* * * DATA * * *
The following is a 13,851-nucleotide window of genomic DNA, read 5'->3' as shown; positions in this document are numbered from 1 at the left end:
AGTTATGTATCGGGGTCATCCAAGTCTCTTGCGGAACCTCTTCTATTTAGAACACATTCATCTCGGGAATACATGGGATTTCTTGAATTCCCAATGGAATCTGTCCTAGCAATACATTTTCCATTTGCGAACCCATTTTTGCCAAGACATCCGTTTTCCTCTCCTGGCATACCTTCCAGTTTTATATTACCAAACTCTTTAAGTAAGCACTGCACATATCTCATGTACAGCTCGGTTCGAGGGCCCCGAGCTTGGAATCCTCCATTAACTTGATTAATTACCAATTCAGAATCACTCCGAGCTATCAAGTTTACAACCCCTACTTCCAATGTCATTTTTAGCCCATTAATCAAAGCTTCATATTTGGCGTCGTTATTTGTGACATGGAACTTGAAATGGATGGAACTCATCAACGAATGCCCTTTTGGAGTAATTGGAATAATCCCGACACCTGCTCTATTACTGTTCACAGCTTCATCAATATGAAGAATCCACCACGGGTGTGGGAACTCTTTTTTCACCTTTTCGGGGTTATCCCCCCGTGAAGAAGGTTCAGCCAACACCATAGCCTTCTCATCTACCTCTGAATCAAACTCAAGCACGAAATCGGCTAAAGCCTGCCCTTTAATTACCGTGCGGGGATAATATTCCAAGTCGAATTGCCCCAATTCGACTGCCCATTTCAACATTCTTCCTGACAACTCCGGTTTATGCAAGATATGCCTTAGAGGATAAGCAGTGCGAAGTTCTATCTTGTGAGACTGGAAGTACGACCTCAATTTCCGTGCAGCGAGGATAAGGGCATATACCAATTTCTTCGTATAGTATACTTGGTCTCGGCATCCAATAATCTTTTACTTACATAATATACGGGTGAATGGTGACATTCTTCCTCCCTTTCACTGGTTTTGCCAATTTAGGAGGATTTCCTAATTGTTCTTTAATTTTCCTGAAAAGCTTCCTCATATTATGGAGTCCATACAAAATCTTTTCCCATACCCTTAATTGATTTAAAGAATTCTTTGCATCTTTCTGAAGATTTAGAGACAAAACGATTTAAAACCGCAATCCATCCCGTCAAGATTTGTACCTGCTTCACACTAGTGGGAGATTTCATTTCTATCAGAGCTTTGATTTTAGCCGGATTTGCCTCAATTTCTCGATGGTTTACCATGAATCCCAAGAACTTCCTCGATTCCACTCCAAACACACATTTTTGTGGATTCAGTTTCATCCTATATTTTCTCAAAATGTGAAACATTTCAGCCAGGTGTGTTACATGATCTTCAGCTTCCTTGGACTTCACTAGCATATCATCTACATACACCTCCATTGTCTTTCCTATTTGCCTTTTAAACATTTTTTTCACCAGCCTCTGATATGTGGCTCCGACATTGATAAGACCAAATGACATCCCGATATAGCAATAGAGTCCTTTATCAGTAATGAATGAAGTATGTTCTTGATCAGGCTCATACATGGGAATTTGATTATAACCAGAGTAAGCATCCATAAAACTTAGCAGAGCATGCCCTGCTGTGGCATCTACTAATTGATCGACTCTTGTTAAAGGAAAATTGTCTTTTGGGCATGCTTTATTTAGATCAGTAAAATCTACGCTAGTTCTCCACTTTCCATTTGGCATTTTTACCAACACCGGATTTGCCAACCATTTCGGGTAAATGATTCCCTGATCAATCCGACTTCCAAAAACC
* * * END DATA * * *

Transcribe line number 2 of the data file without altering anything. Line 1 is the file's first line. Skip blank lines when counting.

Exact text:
AGTTATGTATCGGGGTCATCCAAGTCTCTTGCGGAACCTCTTCTATTTAGAACACATTCATCTCGGGAATACATGGGATTTCTTGAATTCCCAATGGAATCTGTCCTAGCAATACATTTTCCATTTGCGAACCCATTTTTGCCAAGACATCCGTTTTCCTCTCCTGGCATACCTTCCAGTTTTATATTACCAAACTCTTTAAGTAAGCACTGCACATATCTCATGTACAGCTCGGTTCGAGGGCCCCGAGCTTGGAATCCTCCATTAACTTGATTAATTACCAATTCAGAATCACTCCGAGCTATCAAGTTTACAACCCCTACTTCCAATGTCATTTTTAGCCCATTAATCAAAGCTTCATATTTGGCGTCGTTATTTGTGACATGGAACTTGAAATGGATGGAACTCATCAACGAATGCCCTTTTGGAGTAATTGGAATAATCCCGACACCTGCTCTATTACTGTTCACAGCTTCATCAATATGAAGAATCCACCACGGGTGTGGGAACTCTTTTTTCACCTTTTCGGGGTTATCCCCCCGTGAAGAAGGTTCAGCCAACACCATAGCCTTCTCATCTACCTCTGAATCAAACTCAAGCACGAAATCGGCTAAAGCCTGCCCTTTAATTACCGTGCGGGGATAATATTCCAAGTCGAATTGCCCCAATTCGACTGCCCATTTCAACATTCTTCCTGACAACTCCGGTTTATGCAAGATATGCCTTAGAGGATAAGCAGTGCGAAGTTCTATCTTGTGAGACTGGAAGTACGACCTCAATTTCCGTGCAGCGAGGATAAGGGCATATACCAATTTCTTCGTATAGTATACTTGGTCTCGGCATCCAATAATCTTTTACTTACATAATATACGGGTGAATGGTGACATTCTTCCTCCCTTTCACTGGTTTTGCCAATTTAGGAGGATTTCCTAATTGTTCTTTAATTTTCCTGAAAAGCTTCCTCATATTATGGAGTCCATACAAAATCTTTTCCCATACCCTTAATTGATTTAAAGAATTCTTTGCATCTTTCTGAAGATTTAGAGACAAAACGATTTAAAACCGCAATCCATCCCGTCAAGATTTGTACCTGCTTCACACTAGTGGGAGATTTCATTTCTATCAGAGCTTTGATTTTAGCCGGATTTGCCTCAATTTCTCGATGGTTTACCATGAATCCCAAGAACTTCCTCGATTCCACTCCAAACACACATTTTTGTGGATTCAGTTTCATCCTATATTTTCTCAAAATGTGAAACATTTCAGCCAGGTGTGTTACATGATCTTCAGCTTCCTTGGACTTCACTAGCATATCATCTACATACACCTCCATTGTCTTTCCTATTTGCCTTTTAAACATTTTTTTCACCAGCCTCTGATATGTGGCTCCGACATTGATAAGACCAAATGACATCCCGATATAGCAATAGAGTCCTTTATCAGTAATGAATGAAGTATGTTCTTGATCAGGCTCATACATGGGAATTTGATTATAACCAGAGTAAGCATCCATAAAACTTAGCAGAGCATGCCCTGCTGTGGCATCTACTAATTGATCGACTCTTGTTAAAGGAAAATTGTCTTTTGGGCATGCTTTATTTAGATCAGTAAAATCTACGCTAGTTCTCCACTTTCCATTTGGCATTTTTACCAACACCGGATTTGCCAACCATTTCGGGTAAATGATTCCCTGATCAATCCGACTTCCAAAAACC